Legally, the generally recognized definition of sedentary work is work that “involves up to two hours of standing or walking and six hours of sitting in an eight hour work day”; an individual who can sit only occasionally is not capable of sedentary exertion. Connors v. Conn. Gen. Life Ins. Co., 272 F.3d 127, 136 (2nd Cir. 2001) (emphasis in original). See also Wykstra v. Life Ins. Co. of North America, 849 F.Supp.2d 285, 294-95 (N.D.N.Y. 2012); Topits v. Life Ins. Co. of North America, 2013 U.S.Dist. Lexis 1478956 at *24-25 (D.Ore. 2013). Insurers have been repeatedly criticized for finding individuals capable of performing sedentary work when restricting to sitting on only an occasional basis. Connors, supra; Wykstra, supra; Topits, supra. See also Alfano v. Cigna Life Ins. Co., 2009 U.S.Dist. LEXIS 7688 (S.D.N.Y. Jan. 30, 2009); Solnin v. GE Group Life Ins. Co., 2007 U.S.Dist. LEXIS 20955 (E.D.N.Y. Mar. 23, 2007); Krizek v. Cigna Group Ins., 2005 U.S.Dist. LEXIS 16593 (N.D.N.Y. Mar. 22, 2005). But again, this argument works best when we can also point to a numeric assessment form, that shows the doctor’s more accurate opinion does not add up to a full time work day.

Turning back to our recent client, remember that when he described his patient’s abilities in specific numbers, that assessment fell far short of a full work day. He opined the patient could sit for 3 hours, stand and walk 1, and would require significant bed rest and extra breaks throughout the day. That he opined on the insurer’s form that the patient could “occasionally” sit, and “occasionally” stand and walk is an artifact of the extremely broad categories utilized on that form. In context not really an opinion that the patient is capable of full time sedentary work; given the broad definitions of “occasional” and “frequent,” and given his previous numeric assessment, there was really no other set of boxes the doctor could check.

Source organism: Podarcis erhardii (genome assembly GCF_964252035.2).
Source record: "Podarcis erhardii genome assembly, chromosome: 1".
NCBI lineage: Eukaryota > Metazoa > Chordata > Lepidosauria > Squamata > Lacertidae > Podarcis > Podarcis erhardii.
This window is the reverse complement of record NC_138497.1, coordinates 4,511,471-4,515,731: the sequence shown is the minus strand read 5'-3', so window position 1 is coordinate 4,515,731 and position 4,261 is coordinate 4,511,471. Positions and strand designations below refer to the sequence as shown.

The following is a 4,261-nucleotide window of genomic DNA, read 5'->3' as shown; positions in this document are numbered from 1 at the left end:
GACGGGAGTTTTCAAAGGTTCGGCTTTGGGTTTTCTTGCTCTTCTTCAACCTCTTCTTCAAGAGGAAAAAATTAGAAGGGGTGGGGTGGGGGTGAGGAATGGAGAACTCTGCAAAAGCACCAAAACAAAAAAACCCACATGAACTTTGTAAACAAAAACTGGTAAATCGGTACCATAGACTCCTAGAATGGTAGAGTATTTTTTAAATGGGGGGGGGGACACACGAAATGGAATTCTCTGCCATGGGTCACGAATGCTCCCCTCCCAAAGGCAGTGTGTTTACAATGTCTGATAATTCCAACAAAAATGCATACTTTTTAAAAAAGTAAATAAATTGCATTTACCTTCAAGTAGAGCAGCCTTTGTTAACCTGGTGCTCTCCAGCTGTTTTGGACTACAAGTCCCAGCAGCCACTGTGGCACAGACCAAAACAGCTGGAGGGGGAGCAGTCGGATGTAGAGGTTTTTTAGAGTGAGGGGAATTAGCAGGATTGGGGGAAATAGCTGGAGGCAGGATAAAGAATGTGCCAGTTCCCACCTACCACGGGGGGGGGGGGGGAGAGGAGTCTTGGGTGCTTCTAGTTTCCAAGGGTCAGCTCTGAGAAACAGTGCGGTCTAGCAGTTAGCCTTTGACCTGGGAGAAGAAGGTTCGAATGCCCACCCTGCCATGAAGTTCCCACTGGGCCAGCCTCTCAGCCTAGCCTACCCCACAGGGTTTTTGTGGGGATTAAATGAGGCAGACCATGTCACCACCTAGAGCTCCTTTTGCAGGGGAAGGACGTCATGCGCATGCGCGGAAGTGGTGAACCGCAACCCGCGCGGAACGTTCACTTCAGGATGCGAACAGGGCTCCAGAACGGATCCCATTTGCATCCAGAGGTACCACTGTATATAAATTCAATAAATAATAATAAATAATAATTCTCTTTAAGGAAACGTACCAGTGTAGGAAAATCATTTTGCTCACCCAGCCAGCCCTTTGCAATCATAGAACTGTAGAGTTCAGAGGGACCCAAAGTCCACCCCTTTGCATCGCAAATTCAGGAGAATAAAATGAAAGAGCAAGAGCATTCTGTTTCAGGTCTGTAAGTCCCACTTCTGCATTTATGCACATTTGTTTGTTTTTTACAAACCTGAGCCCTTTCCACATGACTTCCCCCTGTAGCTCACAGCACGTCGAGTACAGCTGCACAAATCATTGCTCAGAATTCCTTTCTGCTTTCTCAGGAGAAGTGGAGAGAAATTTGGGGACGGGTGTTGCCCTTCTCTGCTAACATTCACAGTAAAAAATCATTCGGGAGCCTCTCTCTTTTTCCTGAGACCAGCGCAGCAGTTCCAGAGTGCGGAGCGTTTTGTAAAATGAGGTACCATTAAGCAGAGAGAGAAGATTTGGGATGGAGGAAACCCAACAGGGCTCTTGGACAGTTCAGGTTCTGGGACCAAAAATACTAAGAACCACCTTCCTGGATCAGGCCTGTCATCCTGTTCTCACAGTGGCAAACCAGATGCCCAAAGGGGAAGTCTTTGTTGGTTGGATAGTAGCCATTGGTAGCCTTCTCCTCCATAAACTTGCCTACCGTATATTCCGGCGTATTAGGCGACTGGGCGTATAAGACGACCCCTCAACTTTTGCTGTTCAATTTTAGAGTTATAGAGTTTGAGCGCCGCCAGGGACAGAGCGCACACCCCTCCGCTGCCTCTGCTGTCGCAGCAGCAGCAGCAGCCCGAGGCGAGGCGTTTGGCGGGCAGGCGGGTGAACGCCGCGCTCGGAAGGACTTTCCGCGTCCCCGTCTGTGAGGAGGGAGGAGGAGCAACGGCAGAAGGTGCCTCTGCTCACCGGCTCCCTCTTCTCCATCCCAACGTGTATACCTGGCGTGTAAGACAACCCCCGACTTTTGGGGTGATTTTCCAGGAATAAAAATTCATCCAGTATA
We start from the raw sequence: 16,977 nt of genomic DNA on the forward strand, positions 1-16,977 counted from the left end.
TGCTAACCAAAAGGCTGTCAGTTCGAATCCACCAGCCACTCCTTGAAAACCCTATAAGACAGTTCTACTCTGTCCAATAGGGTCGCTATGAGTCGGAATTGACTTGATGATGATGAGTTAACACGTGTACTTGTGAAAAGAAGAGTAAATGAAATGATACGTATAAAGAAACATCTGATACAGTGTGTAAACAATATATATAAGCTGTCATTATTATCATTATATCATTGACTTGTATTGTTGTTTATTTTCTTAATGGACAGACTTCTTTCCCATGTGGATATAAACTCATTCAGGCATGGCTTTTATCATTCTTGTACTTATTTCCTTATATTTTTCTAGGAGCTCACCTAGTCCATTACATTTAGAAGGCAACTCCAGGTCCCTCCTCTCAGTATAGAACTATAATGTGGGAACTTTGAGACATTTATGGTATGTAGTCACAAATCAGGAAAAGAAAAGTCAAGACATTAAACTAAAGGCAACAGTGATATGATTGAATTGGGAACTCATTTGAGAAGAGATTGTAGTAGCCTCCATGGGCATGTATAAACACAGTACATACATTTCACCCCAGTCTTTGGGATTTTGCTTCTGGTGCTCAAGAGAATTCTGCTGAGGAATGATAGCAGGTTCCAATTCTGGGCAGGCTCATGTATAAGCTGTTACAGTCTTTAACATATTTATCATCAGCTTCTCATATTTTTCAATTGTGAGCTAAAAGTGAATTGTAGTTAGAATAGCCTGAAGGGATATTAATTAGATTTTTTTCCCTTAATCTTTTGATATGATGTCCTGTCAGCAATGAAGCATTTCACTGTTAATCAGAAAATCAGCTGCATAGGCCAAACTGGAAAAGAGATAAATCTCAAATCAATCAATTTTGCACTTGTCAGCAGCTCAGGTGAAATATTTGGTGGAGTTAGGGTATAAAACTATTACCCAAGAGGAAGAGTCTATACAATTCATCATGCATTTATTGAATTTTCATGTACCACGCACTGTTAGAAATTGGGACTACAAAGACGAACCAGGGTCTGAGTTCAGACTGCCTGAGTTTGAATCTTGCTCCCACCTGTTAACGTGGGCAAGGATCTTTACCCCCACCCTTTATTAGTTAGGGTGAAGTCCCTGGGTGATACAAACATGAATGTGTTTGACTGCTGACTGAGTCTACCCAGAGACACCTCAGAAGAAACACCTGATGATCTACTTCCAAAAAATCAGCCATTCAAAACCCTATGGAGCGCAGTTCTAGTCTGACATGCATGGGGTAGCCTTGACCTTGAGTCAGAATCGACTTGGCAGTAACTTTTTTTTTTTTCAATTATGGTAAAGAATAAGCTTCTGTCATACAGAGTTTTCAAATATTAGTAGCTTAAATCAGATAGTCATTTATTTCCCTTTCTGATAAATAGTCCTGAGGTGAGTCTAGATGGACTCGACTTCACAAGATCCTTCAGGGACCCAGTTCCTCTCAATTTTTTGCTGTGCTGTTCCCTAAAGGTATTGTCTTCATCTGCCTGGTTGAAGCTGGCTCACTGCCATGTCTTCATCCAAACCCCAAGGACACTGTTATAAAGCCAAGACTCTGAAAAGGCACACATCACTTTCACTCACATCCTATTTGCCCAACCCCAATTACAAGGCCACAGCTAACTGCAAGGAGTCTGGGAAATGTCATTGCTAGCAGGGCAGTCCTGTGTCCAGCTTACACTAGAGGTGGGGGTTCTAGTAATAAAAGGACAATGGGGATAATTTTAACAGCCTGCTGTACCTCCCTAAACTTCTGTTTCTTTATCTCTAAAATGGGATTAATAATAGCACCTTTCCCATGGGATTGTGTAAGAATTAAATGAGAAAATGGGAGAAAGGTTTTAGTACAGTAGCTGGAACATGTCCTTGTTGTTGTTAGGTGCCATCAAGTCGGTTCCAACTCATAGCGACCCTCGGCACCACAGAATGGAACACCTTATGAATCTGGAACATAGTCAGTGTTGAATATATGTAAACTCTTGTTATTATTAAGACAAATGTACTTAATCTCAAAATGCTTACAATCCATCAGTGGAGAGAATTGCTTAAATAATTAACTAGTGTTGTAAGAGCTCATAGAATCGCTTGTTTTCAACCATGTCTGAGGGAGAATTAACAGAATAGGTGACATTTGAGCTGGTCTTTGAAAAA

Even under the arbitrary and capricious standard, to survive judicial review, a termination of benefits must have “a reasoned explanation,” resulting from “a deliberate, principled reasoning process.” Davis v. Kentucky Fin. Cos. Ret. Plan, 887 F.2d 689, 693 (6th Cir. 1989); Killian v. Healthsource Provident Administrators, 152 F.3d 514, 520 (6th Cir. 1998). Concluding an individual is capable of full-time sedentary work on the basis of a form that would elicit the exact same check-marks if the doctor thinks the individual can work a five hour day or an eight hour day is patently arbitrary. But again, this argument is much more compelling when we have the numeric assessment showing that the doctor really meant only a five hour day.

Beware of insurance company assessment forms. Companies can craft forms in which, at least by their own interpretation, leave no combination of boxes a doctor can check which make a claimant disabled. (And it’s not just insurance companies; functional capacities evaluation providers often use similar forms). There are factual and legal ways to combat these forms, but they work best together.